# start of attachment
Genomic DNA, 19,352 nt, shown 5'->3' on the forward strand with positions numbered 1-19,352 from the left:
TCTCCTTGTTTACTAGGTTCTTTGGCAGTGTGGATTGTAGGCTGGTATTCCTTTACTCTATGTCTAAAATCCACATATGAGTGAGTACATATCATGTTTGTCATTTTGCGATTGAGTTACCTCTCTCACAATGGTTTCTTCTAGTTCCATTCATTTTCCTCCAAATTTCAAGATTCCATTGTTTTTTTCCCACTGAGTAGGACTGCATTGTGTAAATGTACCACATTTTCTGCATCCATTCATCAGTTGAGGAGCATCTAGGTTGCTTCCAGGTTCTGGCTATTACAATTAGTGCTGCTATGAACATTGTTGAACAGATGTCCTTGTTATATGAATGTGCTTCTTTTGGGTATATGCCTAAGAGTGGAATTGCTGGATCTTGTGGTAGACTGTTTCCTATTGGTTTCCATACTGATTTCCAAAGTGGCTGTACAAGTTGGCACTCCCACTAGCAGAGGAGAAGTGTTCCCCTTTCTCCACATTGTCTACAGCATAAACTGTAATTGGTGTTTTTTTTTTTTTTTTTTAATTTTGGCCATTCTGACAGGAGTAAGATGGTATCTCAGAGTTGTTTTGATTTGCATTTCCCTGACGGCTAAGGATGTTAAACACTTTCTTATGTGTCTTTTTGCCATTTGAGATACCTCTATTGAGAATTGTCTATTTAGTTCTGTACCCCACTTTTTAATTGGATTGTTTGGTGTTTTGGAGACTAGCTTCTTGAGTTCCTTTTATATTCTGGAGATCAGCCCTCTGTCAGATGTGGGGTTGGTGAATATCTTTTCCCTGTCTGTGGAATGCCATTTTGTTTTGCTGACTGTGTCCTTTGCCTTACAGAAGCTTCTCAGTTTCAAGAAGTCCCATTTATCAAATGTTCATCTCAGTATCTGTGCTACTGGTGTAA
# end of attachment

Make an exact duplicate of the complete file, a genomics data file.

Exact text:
Genomic DNA, 19,352 nt, shown 5'->3' on the forward strand with positions numbered 1-19,352 from the left:
TCTCCTTGTTTACTAGGTTCTTTGGCAGTGTGGATTGTAGGCTGGTATTCCTTTACTCTATGTCTAAAATCCACATATGAGTGAGTACATATCATGTTTGTCATTTTGCGATTGAGTTACCTCTCTCACAATGGTTTCTTCTAGTTCCATTCATTTTCCTCCAAATTTCAAGATTCCATTGTTTTTTTCCCACTGAGTAGGACTGCATTGTGTAAATGTACCACATTTTCTGCATCCATTCATCAGTTGAGGAGCATCTAGGTTGCTTCCAGGTTCTGGCTATTACAATTAGTGCTGCTATGAACATTGTTGAACAGATGTCCTTGTTATATGAATGTGCTTCTTTTGGGTATATGCCTAAGAGTGGAATTGCTGGATCTTGTGGTAGACTGTTTCCTATTGGTTTCCATACTGATTTCCAAAGTGGCTGTACAAGTTGGCACTCCCACTAGCAGAGGAGAAGTGTTCCCCTTTCTCCACATTGTCTACAGCATAAACTGTAATTGGTGTTTTTTTTTTTTTTTTTTAATTTTGGCCATTCTGACAGGAGTAAGATGGTATCTCAGAGTTGTTTTGATTTGCATTTCCCTGACGGCTAAGGATGTTAAACACTTTCTTATGTGTCTTTTTGCCATTTGAGATACCTCTATTGAGAATTGTCTATTTAGTTCTGTACCCCACTTTTTAATTGGATTGTTTGGTGTTTTGGAGACTAGCTTCTTGAGTTCCTTTTATATTCTGGAGATCAGCCCTCTGTCAGATGTGGGGTTGGTGAATATCTTTTCCCTGTCTGTGGAATGCCATTTTGTTTTGCTGACTGTGTCCTTTGCCTTACAGAAGCTTCTCAGTTTCAAGAAGTCCCATTTATCAAATGTTCATCTCAGTATCTGTGCTACTGGTGTAA